Last weekend I took part in the first Dutch Science Hack Day in Eindhoven. I had posted my idea on the forum and was hoping for a nice group of experts to work with. The idea was to create a mood enhancer. When you’re sad it could help you be become happy again. When your happy you could help others who are sad to improve their mood or support them. It will consist of a) mood detection, b) mood changing, c) mood sharing.

On the forum one participant, Siddhesh (PhD student TU/e), had already expressed his interest. After I’d introduced my idea I was joined by Leonid and Huang-Ming both students at industrial design at the TU/e and Ketan also a PhD student at the TU/e. We were later joined by Iwan an interior architect. So we had a nice mixed group from different countries.

I was pleasantly surprised at how swiftly we decided on the use case and technologies to be used. Everybody was very eager to start to work and do so in their field of expertise. We decide to use two hardware sensors (heart-rate and skin conductance) to provide the level of arousal and one on-line software sensor,, that uses portraits to classify moods. The heart-rate sensor was already finished because we could reuse it from another project by Leonid and Huang-Ming but there was still a lot of work to be done.

For output we wanted to do something with light and sound as they are the least obtrusive when you’re working. We wanted to work with a physical object to display the mood and also enhance it and to use Twitter to share moods. We had difficulty to decide if the visualisation should just be personal feedback or should also display a friends’ status. As time was limited we decided on just feedback. The application moved from enhancement to awareness of moods which was enough for just one weekend.

I took on the task of implementing the valance through the API. It would all have to be done in 24 hours so that was pretty challenging. Registering at was easy. The API was pretty straight forward and only later I discovered the it could not just detect smiling or not smiling but a whole set of moods: happy/sad/angry/surprised/neutral value and confidence, based on the expression of the person in the the photo. There’s was also a lot of other info to be gotten from the image using the faces.detect method, the accuracy of the results was surprising, even under less favourable light circumstances. The main hurdle was uploading an image for and keeping it in sync with the rest of the application. In the end we used the local Dropbox folder to store the web cam captures and letting Dropbox sync with the web version, the URL and file name are used in the request.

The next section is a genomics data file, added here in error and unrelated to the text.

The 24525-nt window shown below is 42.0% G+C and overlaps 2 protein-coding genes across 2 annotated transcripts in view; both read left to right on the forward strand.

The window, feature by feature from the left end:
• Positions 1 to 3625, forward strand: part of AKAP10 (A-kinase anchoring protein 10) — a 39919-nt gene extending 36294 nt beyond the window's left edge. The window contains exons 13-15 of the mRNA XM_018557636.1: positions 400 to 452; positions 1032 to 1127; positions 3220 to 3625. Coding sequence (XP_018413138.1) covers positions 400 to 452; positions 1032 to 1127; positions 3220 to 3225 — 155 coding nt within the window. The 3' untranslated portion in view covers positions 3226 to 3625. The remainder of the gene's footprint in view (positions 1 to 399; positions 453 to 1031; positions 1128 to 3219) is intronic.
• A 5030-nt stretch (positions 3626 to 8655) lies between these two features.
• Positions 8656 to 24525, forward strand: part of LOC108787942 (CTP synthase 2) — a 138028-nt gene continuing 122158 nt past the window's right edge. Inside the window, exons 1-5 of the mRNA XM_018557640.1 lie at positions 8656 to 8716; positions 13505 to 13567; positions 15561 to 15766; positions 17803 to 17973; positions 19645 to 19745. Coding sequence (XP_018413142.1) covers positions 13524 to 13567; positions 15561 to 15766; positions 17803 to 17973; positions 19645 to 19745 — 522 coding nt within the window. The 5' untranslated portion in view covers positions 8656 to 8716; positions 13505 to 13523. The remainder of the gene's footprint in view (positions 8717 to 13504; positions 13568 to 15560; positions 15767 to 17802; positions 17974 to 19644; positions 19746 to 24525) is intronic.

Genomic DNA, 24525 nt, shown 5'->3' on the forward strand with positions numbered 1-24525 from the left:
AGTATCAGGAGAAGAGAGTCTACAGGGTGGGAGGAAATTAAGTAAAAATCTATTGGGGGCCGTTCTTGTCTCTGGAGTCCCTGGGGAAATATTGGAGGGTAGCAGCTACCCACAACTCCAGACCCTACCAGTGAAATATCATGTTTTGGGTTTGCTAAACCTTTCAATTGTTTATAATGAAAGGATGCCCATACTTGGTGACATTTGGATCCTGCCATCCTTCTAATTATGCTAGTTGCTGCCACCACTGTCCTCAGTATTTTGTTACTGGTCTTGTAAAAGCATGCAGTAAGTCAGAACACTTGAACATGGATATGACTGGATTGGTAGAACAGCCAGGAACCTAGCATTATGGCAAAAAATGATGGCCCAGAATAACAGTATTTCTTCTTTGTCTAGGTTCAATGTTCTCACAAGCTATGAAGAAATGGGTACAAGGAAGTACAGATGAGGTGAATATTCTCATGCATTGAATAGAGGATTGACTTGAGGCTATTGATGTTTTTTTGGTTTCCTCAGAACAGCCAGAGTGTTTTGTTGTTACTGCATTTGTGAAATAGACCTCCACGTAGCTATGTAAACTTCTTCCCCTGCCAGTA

The others worked on building the Galvanic Skin Response sensor, the lamp object and the integration of the heart-rate sensor and software for the new purpose.

We used Processing as the main language to read the values from the sensors, connect to the web and drive the output. The sensors write their current values to a file separate and one script reads all the sensor input to generate a visual output, change the colour and position of the lamp and change the sound.

The main application shows a changing, interactive landscape of lines and circles. The   amount of arousal the corresponding valence determine:

  • The position and colour of the circle. When you click on a circle the web cam image and heart-rate value is shown, allowing you to trace back how you felt during the day.
  • The position of and colour of the light object
  • The sound being played

Iwan made a nice presentation and we were finished just in time. The presentation went well and the jury picked our design as the best in Overall happy living category! That was just the icing on the cake of great and inspiring weekend.

Science Hack Day Eindhoven 2012 winners compilation from M.A.D. ART on Vimeo.

Being one of the winners we also presented at the Internet of Things event at the High Tech campus in Eindhoven.

MADlab kindly supplied me with an artist residency to cover expenses.

Ups and downs

measuring electricity